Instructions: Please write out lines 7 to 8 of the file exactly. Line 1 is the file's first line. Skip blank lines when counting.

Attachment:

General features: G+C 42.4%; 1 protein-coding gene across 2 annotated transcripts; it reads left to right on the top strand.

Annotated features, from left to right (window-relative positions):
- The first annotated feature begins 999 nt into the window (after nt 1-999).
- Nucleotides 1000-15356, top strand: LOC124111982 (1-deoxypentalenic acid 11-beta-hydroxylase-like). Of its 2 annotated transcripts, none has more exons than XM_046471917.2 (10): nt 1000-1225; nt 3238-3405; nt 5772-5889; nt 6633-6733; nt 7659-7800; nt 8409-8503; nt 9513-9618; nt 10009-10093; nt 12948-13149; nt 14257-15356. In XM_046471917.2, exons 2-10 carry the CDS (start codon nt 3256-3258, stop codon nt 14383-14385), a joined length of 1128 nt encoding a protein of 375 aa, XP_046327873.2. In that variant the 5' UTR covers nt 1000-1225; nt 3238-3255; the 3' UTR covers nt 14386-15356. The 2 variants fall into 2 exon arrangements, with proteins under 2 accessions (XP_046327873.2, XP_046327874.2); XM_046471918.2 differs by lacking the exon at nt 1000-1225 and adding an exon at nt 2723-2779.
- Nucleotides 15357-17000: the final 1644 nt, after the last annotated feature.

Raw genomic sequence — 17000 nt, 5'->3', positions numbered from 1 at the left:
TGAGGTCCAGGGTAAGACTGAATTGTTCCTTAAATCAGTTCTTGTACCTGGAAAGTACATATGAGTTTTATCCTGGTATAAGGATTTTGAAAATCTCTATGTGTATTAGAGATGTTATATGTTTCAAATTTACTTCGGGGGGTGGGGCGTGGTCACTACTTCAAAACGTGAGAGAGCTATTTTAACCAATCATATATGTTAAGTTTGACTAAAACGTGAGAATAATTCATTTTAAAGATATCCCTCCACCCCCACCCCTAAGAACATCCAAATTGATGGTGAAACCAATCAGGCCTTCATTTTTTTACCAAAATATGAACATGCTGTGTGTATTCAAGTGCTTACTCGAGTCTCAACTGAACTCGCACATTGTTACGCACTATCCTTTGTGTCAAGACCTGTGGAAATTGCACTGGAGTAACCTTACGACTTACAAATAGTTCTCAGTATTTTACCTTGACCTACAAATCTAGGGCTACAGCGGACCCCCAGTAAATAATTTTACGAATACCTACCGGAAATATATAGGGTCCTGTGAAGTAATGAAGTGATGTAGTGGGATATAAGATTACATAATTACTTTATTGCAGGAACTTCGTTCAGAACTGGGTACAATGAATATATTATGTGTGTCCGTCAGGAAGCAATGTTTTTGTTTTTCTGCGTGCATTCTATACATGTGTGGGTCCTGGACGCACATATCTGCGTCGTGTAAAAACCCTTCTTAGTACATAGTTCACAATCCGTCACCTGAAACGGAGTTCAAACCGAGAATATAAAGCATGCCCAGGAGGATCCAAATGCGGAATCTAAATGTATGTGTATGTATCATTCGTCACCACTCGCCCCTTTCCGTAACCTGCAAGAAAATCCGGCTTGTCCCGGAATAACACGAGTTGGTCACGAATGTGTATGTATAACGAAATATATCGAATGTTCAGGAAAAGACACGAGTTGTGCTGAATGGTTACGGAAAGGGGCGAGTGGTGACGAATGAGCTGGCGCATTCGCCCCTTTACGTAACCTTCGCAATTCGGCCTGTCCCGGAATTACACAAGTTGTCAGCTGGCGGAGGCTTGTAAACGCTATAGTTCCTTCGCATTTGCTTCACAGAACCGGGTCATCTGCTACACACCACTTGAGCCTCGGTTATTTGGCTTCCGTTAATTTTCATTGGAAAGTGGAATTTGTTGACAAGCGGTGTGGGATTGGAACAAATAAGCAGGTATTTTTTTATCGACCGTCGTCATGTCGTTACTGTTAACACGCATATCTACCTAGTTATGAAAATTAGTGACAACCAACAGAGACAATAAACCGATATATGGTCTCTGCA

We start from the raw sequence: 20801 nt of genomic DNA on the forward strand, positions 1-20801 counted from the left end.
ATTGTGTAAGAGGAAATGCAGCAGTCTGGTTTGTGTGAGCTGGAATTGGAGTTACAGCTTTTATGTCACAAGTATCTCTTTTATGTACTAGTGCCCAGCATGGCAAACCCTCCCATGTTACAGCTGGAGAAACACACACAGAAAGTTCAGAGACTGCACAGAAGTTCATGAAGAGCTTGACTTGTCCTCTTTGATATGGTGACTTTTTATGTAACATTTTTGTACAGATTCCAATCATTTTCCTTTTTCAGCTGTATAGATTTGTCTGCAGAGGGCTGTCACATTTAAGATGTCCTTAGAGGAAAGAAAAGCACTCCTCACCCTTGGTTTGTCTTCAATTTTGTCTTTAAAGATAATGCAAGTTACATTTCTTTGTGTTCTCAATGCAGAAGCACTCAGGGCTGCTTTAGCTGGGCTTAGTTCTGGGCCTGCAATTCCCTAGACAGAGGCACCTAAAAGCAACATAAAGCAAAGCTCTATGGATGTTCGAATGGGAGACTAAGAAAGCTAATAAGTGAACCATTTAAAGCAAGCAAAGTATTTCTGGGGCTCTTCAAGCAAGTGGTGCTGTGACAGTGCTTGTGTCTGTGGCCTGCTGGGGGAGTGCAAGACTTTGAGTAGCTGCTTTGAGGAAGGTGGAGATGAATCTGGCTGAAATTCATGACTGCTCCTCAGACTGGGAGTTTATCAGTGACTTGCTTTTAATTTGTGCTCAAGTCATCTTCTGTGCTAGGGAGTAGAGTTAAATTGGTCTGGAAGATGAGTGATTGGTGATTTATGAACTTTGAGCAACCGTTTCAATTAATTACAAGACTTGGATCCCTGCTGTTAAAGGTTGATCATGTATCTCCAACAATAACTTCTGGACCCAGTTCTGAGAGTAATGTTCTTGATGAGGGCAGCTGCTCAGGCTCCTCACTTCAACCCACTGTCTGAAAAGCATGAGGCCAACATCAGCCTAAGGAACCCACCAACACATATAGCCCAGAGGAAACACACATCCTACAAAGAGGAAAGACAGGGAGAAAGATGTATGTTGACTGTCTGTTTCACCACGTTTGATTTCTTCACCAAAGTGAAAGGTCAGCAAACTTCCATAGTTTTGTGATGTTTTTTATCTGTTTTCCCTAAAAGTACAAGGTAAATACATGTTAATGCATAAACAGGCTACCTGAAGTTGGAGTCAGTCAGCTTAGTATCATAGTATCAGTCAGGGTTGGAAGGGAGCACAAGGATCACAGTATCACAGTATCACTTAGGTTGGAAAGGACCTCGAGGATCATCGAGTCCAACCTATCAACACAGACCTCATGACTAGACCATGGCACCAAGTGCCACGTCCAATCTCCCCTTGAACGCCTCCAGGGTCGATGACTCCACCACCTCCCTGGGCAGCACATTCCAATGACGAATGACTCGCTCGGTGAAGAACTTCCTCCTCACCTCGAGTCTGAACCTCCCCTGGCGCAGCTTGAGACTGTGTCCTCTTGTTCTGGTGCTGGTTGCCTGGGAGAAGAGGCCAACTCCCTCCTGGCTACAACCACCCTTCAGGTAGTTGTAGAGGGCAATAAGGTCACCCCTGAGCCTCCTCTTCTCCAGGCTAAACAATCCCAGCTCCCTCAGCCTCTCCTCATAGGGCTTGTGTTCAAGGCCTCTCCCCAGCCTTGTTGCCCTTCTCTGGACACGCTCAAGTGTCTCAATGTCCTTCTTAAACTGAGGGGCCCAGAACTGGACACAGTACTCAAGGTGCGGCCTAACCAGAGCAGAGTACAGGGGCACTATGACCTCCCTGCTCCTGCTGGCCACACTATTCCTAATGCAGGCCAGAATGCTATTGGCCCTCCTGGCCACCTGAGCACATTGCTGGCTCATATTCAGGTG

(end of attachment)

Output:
TGAGGTCCAGGGTAAGACTGAATTGTTCCTTAAATCAGTTCTTGTACCTGGAAAGTACATATGAGTTTTATCCTGGTATAAGGATTTTGAAAATCTCTATGTGTATTAGAGATGTTATATGTTTCAAATTTACTTCGGGGGGTGGGGCGTGGTCACTACTTCAAAACGTGAGAGAGCTATTTTAACCAATCATATATGTTAAGTTTGACTAAAACGTGAGAATAATTCATTTTAAAGATATCCCTCCACCCCCACCCCTAAGAACATCCAAATTGATGGTGAAACCAATCAGGCCTTCATTTTTTTACCAAAATATGAACATGCTGTGTGTATTCAAGTGCTTACTCGAGTCTCAACTGAACTCGCACATTGTTACGCACTATCCTTTGTGTCAAGACCTGTGGAAATTGCACTGGAGTAACCTTACGACTTACAAATAGTTCTCAGTATTTTACCTTGACCTACAAATCTAGGGCTACAGCGGACCCCCAGTAAATAATTTTACGAATACCTACCGGAAATATATAGGGTCCTGTGAAGTAATGAAGTGATGTAGTGGGATATAAGATTACATAATTACTTTATTGCAGGAACTTCGTTCAGAACTGGGTACAATGAATATATTATGTGTGTCCGTCAGGAAGCAATGTTTTTGTTTTTCTGCGTGCATTCTATACATGTGTGGGTCCTGGACGCACATATCTGCGTCGTGTAAAAACCCTTCTTAGTACATAGTTCACAATCCGTCACCTGAAACGGAGTTCAAACCGAGAATATAAAGCATGCCCAGGAGGATCCAAATGCGGAATCTAAATGTATGTGTATGTATCATTCGTCACCACTCGCCCCTTTCCGTAACCTGCAAGAAAATCCGGCTTGTCCCGGAATAACACGAGTTGGTCACGAATGTGTATGTATAACGAAATATATCGAATGTTCAGGAAAAGACACGAGTTGTGCTGAATGGTTACGGAAAGGGGCGAGTGGTGACGAATGAGCTGGCGCATTCGCCCCTTTACGTAACCTTCGCAATTCGGCCTGTCCCGGAATTACACAAGTTGTCAGCTGGCGGAGGCTTGTAAACGCTATAGTTCCTTCGCATTTGCTTCACAGAACCGGGTCATCTGCTACACACCACTTGAGCCTCGGTTATTTGGCTTCCGTTAATTTTCATTGGAAAGTGGAATTTGTTGACAAGCGGTGTGGGATTGGAACAAATAAGCAGGTATTTTTTTATCGACCGTCGTCATGTCGTTACTGTTAACACGCATATCTACCTAGTTATGAAAATTAGTGACAACCAACAGAGACAATAAACCGATATATGGTCTCTGCA

We start from the raw sequence: 20801 nt of genomic DNA on the forward strand, positions 1-20801 counted from the left end.